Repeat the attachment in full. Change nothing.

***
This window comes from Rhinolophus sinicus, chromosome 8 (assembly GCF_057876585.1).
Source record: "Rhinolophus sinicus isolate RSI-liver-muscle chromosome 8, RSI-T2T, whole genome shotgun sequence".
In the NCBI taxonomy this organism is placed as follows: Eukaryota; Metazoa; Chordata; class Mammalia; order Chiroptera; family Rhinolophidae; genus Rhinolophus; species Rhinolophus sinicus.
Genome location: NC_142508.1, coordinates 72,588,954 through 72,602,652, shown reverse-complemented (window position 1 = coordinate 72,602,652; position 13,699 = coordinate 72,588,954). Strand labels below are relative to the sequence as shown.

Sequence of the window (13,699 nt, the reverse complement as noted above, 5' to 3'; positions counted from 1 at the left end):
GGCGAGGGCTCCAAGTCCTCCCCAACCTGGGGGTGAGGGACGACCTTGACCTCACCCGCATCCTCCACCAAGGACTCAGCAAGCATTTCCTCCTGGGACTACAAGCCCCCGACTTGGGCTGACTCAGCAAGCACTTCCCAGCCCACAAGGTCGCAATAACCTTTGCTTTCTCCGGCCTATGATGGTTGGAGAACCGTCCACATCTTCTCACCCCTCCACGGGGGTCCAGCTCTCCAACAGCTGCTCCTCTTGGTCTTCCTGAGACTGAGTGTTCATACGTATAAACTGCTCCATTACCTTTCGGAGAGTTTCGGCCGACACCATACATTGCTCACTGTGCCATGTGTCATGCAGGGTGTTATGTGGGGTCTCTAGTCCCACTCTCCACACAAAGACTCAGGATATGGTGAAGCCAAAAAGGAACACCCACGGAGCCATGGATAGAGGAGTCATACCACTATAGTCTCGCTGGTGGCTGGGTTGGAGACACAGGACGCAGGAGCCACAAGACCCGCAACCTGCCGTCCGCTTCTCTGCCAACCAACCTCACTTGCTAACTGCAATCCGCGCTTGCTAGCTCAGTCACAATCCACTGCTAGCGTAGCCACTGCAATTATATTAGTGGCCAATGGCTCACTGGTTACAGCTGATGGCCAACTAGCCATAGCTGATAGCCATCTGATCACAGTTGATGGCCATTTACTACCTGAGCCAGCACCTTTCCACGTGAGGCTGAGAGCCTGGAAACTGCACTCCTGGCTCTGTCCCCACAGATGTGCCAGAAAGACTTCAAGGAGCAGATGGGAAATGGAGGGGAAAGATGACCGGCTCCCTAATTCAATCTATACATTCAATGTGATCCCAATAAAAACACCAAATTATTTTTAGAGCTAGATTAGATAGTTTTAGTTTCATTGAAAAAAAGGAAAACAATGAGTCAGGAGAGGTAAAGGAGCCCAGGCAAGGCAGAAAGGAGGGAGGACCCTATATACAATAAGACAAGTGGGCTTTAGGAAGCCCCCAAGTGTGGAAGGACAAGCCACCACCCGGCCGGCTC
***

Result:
This window comes from Rhinolophus sinicus, chromosome 8 (assembly GCF_057876585.1).
Source record: "Rhinolophus sinicus isolate RSI-liver-muscle chromosome 8, RSI-T2T, whole genome shotgun sequence".
In the NCBI taxonomy this organism is placed as follows: Eukaryota; Metazoa; Chordata; class Mammalia; order Chiroptera; family Rhinolophidae; genus Rhinolophus; species Rhinolophus sinicus.
Genome location: NC_142508.1, coordinates 72,588,954 through 72,602,652, shown reverse-complemented (window position 1 = coordinate 72,602,652; position 13,699 = coordinate 72,588,954). Strand labels below are relative to the sequence as shown.

Sequence of the window (13,699 nt, the reverse complement as noted above, 5' to 3'; positions counted from 1 at the left end):
GGCGAGGGCTCCAAGTCCTCCCCAACCTGGGGGTGAGGGACGACCTTGACCTCACCCGCATCCTCCACCAAGGACTCAGCAAGCATTTCCTCCTGGGACTACAAGCCCCCGACTTGGGCTGACTCAGCAAGCACTTCCCAGCCCACAAGGTCGCAATAACCTTTGCTTTCTCCGGCCTATGATGGTTGGAGAACCGTCCACATCTTCTCACCCCTCCACGGGGGTCCAGCTCTCCAACAGCTGCTCCTCTTGGTCTTCCTGAGACTGAGTGTTCATACGTATAAACTGCTCCATTACCTTTCGGAGAGTTTCGGCCGACACCATACATTGCTCACTGTGCCATGTGTCATGCAGGGTGTTATGTGGGGTCTCTAGTCCCACTCTCCACACAAAGACTCAGGATATGGTGAAGCCAAAAAGGAACACCCACGGAGCCATGGATAGAGGAGTCATACCACTATAGTCTCGCTGGTGGCTGGGTTGGAGACACAGGACGCAGGAGCCACAAGACCCGCAACCTGCCGTCCGCTTCTCTGCCAACCAACCTCACTTGCTAACTGCAATCCGCGCTTGCTAGCTCAGTCACAATCCACTGCTAGCGTAGCCACTGCAATTATATTAGTGGCCAATGGCTCACTGGTTACAGCTGATGGCCAACTAGCCATAGCTGATAGCCATCTGATCACAGTTGATGGCCATTTACTACCTGAGCCAGCACCTTTCCACGTGAGGCTGAGAGCCTGGAAACTGCACTCCTGGCTCTGTCCCCACAGATGTGCCAGAAAGACTTCAAGGAGCAGATGGGAAATGGAGGGGAAAGATGACCGGCTCCCTAATTCAATCTATACATTCAATGTGATCCCAATAAAAACACCAAATTATTTTTAGAGCTAGATTAGATAGTTTTAGTTTCATTGAAAAAAAGGAAAACAATGAGTCAGGAGAGGTAAAGGAGCCCAGGCAAGGCAGAAAGGAGGGAGGACCCTATATACAATAAGACAAGTGGGCTTTAGGAAGCCCCCAAGTGTGGAAGGACAAGCCACCACCCGGCCGGCTC